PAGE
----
Writing and Thinking Outside the Box
20 May 2009
Writing and Thinking Outside the Box
The Zeskind Fortnight No. 16
by Leonard Zeskind
At the time I started writing the book that became Blood and Politics, many of the events described in its pages had not yet happened. The murderous Weaver standoff had already ended and the Waco Branch Davidian compound had been reduced to ashes, but the militia movement had not fully blossomed and the federal building in Oklahoma City had not been bombed. David Duke had won a majority of white votes in two statewide Louisiana elections, but California voters had not yet decided the Proposition 187 election campaign against immigrants. The Soviet Union had collapsed and the post-World War Two era had ended, but I did not yet appreciate the full significance of what had happened. Almost instinctively, I understood the "movement" character of the dozens (indeed, hundreds) of white supremacist groups, but I had not yet figured out how to write about them as a political and social whole. My book was called, at that time, "Hate Mongers." I still had at least one eye "in the box."
The "box" was a prism through which ordinary people, liberals and leftish anti-racists viewed and discussed white supremacists. For most white people, racists and anti-Semites were simply kooks, inexplicable and slightly terrifying--particularly when violence and mayhem attended their local appearance. Anti-racists had a slightly different vocabulary in which the terms "extremists" and "hate groups" loomed large. The language and concepts of social psychology were employed to discuss these organizations and people. All believed that racists and anti-Semites were poor and uneducated souls who blamed others for their problems while failing to take personal responsibility for their own situations. To the extent political characterizations were used, white supremacists were thought to be defenders of the status quo, tools of conservative economic elites hoping to re-institute a regime of Jim Crow segregation. Otherwise, they were irrelevant to considerations of social policy and civic society.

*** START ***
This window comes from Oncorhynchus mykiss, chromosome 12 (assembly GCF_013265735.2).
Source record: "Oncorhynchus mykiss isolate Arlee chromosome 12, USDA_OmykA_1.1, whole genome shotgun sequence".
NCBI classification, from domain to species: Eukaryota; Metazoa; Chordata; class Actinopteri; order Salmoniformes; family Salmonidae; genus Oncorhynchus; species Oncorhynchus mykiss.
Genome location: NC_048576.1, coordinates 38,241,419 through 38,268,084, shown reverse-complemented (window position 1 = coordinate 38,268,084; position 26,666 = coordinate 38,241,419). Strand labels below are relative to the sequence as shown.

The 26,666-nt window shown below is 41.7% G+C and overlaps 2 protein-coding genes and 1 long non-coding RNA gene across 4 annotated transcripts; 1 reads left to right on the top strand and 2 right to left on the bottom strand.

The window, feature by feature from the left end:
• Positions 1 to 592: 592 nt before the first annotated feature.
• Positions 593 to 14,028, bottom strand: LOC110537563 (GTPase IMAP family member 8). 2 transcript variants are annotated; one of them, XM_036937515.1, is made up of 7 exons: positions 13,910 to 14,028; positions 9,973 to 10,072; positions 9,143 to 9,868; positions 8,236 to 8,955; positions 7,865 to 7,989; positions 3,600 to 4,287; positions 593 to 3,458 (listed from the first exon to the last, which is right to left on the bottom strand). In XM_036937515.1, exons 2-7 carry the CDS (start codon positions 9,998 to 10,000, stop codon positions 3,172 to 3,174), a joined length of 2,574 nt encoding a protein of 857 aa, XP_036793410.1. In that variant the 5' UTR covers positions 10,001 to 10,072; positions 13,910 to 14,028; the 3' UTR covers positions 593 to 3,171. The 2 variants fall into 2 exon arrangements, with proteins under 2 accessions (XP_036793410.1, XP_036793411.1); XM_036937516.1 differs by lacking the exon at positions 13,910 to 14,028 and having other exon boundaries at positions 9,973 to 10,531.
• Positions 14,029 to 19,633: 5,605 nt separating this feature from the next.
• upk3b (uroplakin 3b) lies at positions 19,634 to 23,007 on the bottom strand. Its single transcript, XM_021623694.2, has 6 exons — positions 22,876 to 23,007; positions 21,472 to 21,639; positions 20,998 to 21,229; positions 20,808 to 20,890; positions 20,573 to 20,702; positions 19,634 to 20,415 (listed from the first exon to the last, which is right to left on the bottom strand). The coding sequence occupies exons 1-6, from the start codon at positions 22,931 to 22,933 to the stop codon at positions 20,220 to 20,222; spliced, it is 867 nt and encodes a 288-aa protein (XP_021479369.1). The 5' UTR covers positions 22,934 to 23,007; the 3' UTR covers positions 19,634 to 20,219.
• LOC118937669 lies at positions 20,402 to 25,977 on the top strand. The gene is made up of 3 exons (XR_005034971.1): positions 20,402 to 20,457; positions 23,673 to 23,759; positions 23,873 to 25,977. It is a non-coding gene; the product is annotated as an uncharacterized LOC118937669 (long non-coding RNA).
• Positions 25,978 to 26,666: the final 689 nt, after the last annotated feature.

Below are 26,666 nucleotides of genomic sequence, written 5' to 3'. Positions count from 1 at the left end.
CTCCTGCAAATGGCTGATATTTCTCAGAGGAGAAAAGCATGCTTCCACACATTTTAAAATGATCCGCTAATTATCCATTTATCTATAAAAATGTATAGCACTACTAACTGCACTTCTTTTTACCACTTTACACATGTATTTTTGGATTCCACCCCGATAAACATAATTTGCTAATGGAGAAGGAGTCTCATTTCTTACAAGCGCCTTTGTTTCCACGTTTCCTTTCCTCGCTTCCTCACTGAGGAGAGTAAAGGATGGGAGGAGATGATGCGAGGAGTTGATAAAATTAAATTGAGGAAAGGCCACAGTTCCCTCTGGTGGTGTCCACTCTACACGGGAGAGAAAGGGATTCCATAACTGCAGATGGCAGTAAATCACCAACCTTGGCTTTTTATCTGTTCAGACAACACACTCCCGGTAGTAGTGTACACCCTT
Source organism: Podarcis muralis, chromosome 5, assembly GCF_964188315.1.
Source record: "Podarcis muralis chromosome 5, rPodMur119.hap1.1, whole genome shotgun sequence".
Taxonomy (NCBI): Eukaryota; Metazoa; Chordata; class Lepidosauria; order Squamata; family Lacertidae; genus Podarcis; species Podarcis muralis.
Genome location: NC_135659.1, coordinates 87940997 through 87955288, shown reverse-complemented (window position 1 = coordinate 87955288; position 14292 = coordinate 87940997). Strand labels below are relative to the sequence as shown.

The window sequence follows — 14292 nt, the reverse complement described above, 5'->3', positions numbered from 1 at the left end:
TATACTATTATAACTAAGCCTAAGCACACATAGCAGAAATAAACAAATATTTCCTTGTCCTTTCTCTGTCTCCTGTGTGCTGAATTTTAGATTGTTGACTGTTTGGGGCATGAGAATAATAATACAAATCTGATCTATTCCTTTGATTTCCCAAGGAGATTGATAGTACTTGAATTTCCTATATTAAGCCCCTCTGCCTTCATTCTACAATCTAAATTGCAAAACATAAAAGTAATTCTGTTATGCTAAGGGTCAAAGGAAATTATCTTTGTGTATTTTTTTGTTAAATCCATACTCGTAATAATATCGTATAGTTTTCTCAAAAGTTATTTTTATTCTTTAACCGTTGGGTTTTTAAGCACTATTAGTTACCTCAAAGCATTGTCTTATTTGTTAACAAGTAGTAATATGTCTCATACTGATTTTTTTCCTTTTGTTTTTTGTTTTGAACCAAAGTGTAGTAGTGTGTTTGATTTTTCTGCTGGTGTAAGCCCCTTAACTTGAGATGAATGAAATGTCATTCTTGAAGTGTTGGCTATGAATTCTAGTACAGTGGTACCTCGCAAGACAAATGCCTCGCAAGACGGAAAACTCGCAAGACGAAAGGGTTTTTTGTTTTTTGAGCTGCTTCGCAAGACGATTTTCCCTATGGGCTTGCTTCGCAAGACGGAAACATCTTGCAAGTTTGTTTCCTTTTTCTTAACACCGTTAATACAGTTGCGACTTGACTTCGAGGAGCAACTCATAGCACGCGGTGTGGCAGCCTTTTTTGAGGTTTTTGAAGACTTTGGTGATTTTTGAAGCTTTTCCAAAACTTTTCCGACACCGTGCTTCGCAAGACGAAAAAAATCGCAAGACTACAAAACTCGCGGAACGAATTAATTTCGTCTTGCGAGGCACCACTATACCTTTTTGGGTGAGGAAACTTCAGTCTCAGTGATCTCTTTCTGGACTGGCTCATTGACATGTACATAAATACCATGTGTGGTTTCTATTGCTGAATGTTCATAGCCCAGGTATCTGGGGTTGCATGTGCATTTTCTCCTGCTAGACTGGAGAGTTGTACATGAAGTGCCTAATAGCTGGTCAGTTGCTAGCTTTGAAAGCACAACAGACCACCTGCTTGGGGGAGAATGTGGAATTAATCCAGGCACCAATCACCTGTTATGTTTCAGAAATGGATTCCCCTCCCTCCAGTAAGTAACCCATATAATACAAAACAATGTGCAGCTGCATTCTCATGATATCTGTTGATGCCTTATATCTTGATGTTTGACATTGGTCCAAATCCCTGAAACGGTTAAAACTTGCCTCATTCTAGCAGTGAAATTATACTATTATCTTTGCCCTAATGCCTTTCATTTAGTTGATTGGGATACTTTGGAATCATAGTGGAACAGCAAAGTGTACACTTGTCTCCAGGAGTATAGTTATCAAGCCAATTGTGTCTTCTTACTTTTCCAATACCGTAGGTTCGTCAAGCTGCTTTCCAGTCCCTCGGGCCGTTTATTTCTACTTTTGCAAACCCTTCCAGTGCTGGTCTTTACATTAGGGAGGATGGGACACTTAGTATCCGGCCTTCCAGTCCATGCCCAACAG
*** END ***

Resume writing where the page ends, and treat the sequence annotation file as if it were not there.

While my description of the "box" may be a bit of a caricature, it does not veer far from the constraints I felt when I first started writing this book. My prose was stilted, full of the platitudes of liberal convention. The book's structure failed to hold the massive amount of detail I had in my hands. There was no story: no beginning, middle and end.
On or about October 1, 1996 I broke the box.
It became obvious that the received wisdom was not wise at all. With a few notable exceptions, the leaders of the movement who became characters in my book were almost universally well educated and middle class: an insurance company executive, a stock broker, a computer tech or two, several attorneys and salesmen, a chiropractor, and multiple PhDs--including an infamous physics professor. They were obviously motivated by ideological conviction, and the movement they built was shaped in their image. Calling them "haters" and "extremists" did not and could not work for me.
In their aggregate, they were committed to overturning American society rather than seeking to return it to some previous era.
These were nationalists, white nationalists, operating in a political fashion on the terrain of history. Race and theology, nationalism and national identity, history and geo-politics--social constructs all--became the terrain upon which I wrote this book. As such I abandoned the usual discourse with which this topic is discussed. The so-called paranoid style, scapegoating and other such ideas simply did not fit the facts as they presented themselves.
There are multiple other places where Blood and Politics: The History of the White Nationalist Movement from the Margins to the Mainstream breaks from the conventional wisdom of the time. I can not point them all out here, but many of the most important events occurred during the fifteen years that have elapsed since I began this project. I tried to shape these multiple strands into a compelling and readable story, and I can not replicate that process here in less than fifteen hundreds words. I wanted to write a book, with a new and different analysis. I would urge you to read it and decide for yourself if I succeeded.